Training and Integrating Public Service Interpreters in a Refugee Health Clinic: A Mixed-Method Approach to Evaluate an Innovative Program
Keywords:language barriers, refugee health, community interpreters, mixed-methods, action-research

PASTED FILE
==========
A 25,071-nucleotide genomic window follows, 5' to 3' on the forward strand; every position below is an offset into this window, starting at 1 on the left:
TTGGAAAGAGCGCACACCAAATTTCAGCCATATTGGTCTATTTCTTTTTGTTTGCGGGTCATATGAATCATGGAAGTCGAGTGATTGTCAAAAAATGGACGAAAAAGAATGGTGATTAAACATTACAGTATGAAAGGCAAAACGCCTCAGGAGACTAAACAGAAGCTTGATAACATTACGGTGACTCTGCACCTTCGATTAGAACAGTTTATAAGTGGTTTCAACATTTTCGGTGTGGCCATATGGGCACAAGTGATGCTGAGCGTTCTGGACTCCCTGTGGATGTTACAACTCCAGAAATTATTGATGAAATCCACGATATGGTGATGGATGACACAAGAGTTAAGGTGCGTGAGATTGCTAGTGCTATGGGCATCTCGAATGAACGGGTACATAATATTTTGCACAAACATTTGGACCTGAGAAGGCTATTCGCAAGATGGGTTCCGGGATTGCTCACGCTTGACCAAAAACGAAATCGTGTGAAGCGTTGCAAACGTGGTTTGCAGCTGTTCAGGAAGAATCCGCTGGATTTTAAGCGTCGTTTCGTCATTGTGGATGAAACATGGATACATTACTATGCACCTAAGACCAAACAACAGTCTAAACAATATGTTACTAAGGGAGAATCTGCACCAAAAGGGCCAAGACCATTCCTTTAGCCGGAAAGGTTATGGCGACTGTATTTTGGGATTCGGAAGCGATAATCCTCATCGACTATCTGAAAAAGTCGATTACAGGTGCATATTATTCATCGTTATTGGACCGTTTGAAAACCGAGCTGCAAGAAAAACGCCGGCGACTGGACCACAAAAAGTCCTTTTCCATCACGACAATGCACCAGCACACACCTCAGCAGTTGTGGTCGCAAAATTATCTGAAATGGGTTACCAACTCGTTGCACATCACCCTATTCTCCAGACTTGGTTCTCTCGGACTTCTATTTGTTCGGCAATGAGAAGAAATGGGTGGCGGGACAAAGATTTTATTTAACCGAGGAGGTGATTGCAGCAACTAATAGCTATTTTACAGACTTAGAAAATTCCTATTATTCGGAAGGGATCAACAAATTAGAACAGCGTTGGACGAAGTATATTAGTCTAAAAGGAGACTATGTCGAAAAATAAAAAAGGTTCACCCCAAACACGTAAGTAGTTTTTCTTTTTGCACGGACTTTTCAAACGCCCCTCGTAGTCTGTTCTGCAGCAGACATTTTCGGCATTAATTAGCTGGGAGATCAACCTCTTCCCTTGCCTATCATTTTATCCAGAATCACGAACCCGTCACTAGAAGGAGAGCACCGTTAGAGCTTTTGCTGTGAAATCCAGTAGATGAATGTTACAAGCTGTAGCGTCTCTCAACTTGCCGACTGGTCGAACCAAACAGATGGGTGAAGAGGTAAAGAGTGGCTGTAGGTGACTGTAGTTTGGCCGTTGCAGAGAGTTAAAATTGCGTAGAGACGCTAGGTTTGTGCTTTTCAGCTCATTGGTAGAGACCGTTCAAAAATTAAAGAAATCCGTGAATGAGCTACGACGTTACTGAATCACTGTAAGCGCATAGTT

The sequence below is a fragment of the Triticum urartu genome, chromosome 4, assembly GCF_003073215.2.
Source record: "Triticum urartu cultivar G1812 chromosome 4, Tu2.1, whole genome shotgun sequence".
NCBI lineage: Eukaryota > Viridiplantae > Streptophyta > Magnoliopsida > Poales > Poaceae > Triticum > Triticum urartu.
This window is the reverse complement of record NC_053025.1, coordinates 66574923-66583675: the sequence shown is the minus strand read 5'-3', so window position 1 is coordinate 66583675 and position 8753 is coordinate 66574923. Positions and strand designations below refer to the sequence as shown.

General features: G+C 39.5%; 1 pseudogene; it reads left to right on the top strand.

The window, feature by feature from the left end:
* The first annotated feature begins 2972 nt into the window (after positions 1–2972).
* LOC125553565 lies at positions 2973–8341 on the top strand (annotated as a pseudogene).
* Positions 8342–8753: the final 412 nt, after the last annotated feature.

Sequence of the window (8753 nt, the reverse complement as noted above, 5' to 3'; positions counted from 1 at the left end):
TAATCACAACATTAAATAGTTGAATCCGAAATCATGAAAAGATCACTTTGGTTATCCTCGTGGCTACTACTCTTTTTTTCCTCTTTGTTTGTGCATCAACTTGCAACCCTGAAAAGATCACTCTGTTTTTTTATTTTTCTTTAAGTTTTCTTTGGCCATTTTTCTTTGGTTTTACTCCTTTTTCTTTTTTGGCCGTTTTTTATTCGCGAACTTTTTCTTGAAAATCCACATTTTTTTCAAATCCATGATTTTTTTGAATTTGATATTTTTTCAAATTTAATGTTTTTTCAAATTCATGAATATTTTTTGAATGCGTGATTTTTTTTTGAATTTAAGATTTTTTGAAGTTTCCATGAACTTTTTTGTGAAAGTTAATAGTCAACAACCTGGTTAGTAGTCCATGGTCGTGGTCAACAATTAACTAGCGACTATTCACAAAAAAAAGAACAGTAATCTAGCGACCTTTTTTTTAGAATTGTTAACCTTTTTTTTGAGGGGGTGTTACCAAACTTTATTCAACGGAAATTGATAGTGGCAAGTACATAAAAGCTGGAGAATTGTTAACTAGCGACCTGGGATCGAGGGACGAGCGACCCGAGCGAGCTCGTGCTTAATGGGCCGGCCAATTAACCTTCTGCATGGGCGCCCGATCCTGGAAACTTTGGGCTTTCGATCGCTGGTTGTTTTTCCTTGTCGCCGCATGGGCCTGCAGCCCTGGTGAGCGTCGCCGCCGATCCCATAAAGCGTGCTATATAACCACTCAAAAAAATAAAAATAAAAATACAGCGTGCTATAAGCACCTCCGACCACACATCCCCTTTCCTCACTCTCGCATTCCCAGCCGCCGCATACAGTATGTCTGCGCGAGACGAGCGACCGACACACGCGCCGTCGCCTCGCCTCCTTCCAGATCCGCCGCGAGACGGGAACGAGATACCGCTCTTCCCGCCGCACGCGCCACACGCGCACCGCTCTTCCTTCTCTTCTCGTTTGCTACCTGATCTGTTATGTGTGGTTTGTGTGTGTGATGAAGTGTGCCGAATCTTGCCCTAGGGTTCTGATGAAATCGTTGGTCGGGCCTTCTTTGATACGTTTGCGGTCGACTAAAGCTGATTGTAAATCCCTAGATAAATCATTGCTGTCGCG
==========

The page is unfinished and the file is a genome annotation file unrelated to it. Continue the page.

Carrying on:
Language barriers can harm refugees’ health, and trained interpreters are a solution to overcome these barriers in all health consultations. This study trained interpreters and integrated them in a refugee clinic. Nepali-speaking migrants were recruited and underwent 50 hours of training to serve as interpreters for recently arrived Bhutanese refugees in Quebec City. To evaluate the project, mixed data were collected. At baseline and follow-up, patients’ health (as perceived by practitioners) and satisfaction were evaluated. Interpreters and practitioners were also interviewed and took part in joint discussion workshops. Patients’ health remained stable but, interestingly, patients were slightly less satisfied at follow-up. Practitioners and interpreters described both benefits and difficulties of the program. For example, integrating interpreters within the clinical team allowed for better collaboration and mutual knowledge of cultures. Challenges included work overload, conflicts between interpreters and practitioners, and role conflicts for interpreters. Overall, the full-time integration of trained interpreters in the clinic facilitated communication and case administration. This practice could be especially beneficial for refugee clients. In future interventions, interpreter roles should be better clarified to patients and practitioners, and particular attention should be paid to selection criteria for interpreters.
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